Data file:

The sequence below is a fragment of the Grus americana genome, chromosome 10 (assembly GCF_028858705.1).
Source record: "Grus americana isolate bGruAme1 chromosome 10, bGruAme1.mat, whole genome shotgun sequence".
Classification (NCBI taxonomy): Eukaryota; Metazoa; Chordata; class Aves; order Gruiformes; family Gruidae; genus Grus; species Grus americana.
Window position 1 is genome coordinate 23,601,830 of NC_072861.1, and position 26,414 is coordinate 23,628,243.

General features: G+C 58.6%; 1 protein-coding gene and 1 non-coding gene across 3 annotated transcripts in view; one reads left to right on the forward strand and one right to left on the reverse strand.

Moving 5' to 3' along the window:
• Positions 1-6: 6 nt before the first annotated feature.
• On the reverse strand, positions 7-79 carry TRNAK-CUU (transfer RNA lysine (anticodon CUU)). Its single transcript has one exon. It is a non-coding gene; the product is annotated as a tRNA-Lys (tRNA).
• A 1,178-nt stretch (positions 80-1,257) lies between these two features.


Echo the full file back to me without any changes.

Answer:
The sequence below is a fragment of the Grus americana genome, chromosome 10 (assembly GCF_028858705.1).
Source record: "Grus americana isolate bGruAme1 chromosome 10, bGruAme1.mat, whole genome shotgun sequence".
Classification (NCBI taxonomy): Eukaryota; Metazoa; Chordata; class Aves; order Gruiformes; family Gruidae; genus Grus; species Grus americana.
Window position 1 is genome coordinate 23,601,830 of NC_072861.1, and position 26,414 is coordinate 23,628,243.

General features: G+C 58.6%; 1 protein-coding gene and 1 non-coding gene across 3 annotated transcripts in view; one reads left to right on the forward strand and one right to left on the reverse strand.

Moving 5' to 3' along the window:
• Positions 1-6: 6 nt before the first annotated feature.
• On the reverse strand, positions 7-79 carry TRNAK-CUU (transfer RNA lysine (anticodon CUU)). Its single transcript has one exon. It is a non-coding gene; the product is annotated as a tRNA-Lys (tRNA).
• A 1,178-nt stretch (positions 80-1,257) lies between these two features.